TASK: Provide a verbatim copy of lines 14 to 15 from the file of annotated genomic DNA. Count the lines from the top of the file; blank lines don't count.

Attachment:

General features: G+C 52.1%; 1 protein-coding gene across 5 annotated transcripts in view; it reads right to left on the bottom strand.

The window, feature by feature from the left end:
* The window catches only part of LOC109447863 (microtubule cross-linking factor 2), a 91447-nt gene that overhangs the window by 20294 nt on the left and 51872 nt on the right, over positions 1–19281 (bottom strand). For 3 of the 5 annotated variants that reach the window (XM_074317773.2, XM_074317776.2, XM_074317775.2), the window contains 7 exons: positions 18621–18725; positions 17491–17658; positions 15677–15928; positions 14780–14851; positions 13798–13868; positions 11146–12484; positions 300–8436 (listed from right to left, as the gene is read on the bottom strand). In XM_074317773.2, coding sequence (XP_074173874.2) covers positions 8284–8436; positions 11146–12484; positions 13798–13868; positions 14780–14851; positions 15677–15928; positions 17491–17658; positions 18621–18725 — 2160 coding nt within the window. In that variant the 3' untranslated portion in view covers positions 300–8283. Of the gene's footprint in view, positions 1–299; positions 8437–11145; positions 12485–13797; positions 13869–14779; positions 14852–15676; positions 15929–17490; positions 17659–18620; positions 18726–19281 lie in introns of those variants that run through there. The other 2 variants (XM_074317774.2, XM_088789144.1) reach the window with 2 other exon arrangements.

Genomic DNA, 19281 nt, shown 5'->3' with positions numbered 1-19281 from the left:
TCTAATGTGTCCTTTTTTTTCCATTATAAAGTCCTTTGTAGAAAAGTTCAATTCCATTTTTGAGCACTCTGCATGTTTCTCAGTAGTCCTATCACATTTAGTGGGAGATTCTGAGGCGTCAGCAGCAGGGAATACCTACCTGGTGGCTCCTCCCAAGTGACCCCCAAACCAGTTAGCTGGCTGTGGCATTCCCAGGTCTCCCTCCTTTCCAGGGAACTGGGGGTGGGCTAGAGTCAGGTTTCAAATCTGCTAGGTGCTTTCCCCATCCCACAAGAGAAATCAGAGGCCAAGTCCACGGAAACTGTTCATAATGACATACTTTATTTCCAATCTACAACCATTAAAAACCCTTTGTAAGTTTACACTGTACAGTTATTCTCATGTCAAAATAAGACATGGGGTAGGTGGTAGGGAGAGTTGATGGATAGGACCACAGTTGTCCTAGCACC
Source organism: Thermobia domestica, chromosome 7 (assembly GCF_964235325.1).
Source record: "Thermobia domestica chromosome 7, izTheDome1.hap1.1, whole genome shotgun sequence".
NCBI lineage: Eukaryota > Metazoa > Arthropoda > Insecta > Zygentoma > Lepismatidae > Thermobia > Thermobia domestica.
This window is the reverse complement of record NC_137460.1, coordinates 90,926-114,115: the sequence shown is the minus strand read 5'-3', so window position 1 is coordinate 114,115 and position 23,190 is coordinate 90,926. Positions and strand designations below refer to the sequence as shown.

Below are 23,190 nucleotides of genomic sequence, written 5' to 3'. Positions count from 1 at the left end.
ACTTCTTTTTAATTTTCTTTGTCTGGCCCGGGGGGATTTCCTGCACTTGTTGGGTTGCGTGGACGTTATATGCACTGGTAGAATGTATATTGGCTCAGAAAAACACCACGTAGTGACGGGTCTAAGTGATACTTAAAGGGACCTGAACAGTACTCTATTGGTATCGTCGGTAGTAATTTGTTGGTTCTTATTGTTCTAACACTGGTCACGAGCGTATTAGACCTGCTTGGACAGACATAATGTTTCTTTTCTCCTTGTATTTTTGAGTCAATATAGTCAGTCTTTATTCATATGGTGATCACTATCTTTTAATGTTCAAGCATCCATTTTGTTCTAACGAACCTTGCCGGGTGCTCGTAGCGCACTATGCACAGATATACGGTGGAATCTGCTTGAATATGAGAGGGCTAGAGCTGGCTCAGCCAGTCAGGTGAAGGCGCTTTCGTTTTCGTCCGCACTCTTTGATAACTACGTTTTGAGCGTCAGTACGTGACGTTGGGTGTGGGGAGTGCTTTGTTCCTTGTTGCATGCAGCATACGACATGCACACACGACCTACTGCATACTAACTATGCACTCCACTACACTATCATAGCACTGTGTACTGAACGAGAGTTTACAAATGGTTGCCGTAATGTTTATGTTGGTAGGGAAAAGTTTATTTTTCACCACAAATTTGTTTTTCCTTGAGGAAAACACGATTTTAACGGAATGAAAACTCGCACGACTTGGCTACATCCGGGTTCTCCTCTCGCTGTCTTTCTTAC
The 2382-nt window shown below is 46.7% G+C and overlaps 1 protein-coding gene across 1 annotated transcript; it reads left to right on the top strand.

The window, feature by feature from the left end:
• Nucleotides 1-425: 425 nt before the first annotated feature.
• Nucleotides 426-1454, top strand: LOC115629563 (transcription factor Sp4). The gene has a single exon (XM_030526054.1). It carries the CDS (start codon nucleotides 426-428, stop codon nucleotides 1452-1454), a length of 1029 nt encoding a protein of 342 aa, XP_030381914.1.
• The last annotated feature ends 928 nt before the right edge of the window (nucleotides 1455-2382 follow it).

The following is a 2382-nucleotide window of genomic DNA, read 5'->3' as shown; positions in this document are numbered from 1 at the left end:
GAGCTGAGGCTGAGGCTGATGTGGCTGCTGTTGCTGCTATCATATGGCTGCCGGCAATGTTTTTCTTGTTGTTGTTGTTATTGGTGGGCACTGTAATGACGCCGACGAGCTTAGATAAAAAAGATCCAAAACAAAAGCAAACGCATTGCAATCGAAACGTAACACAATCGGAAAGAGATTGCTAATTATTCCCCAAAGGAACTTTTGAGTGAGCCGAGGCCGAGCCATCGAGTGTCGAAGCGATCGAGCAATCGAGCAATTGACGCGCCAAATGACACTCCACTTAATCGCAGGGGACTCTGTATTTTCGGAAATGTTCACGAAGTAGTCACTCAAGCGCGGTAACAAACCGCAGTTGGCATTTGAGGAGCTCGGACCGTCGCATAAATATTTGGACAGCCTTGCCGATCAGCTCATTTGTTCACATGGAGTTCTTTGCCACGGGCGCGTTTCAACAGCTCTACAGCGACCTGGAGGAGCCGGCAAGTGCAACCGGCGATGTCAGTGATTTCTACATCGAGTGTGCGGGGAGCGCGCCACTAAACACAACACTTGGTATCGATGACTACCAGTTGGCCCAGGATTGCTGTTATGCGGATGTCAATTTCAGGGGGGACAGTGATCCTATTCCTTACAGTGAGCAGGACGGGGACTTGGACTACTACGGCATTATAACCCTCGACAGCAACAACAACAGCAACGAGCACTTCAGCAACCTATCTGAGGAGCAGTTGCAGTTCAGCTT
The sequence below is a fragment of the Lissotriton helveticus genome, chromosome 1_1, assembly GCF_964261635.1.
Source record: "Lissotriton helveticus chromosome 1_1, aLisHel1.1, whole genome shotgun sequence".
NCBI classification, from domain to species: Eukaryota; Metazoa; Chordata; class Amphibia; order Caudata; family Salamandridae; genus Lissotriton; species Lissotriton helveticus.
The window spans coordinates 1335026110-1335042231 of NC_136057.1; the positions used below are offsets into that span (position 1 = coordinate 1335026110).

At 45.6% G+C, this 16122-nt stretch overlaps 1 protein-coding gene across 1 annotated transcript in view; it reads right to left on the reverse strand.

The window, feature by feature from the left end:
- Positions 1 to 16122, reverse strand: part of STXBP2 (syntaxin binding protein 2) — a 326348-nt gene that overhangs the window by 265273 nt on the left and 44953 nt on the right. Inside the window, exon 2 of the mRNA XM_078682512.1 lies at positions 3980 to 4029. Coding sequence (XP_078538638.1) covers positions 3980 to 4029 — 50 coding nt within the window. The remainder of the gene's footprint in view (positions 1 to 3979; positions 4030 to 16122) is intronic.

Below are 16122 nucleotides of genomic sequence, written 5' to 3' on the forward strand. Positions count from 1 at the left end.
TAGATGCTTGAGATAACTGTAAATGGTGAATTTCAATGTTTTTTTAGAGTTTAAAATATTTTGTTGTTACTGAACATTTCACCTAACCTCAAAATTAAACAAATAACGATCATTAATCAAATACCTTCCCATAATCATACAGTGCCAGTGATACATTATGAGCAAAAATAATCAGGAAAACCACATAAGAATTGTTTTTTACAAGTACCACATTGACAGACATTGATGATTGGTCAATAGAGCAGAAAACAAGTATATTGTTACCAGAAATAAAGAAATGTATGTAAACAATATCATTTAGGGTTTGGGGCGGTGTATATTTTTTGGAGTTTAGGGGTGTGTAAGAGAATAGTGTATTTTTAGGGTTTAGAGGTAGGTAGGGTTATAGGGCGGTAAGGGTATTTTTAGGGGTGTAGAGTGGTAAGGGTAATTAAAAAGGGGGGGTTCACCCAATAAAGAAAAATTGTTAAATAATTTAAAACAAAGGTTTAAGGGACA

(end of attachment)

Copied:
• Nucleotides 1-425: 425 nt before the first annotated feature.
• Nucleotides 426-1454, top strand: LOC115629563 (transcription factor Sp4). The gene has a single exon (XM_030526054.1). It carries the CDS (start codon nucleotides 426-428, stop codon nucleotides 1452-1454), a length of 1029 nt encoding a protein of 342 aa, XP_030381914.1.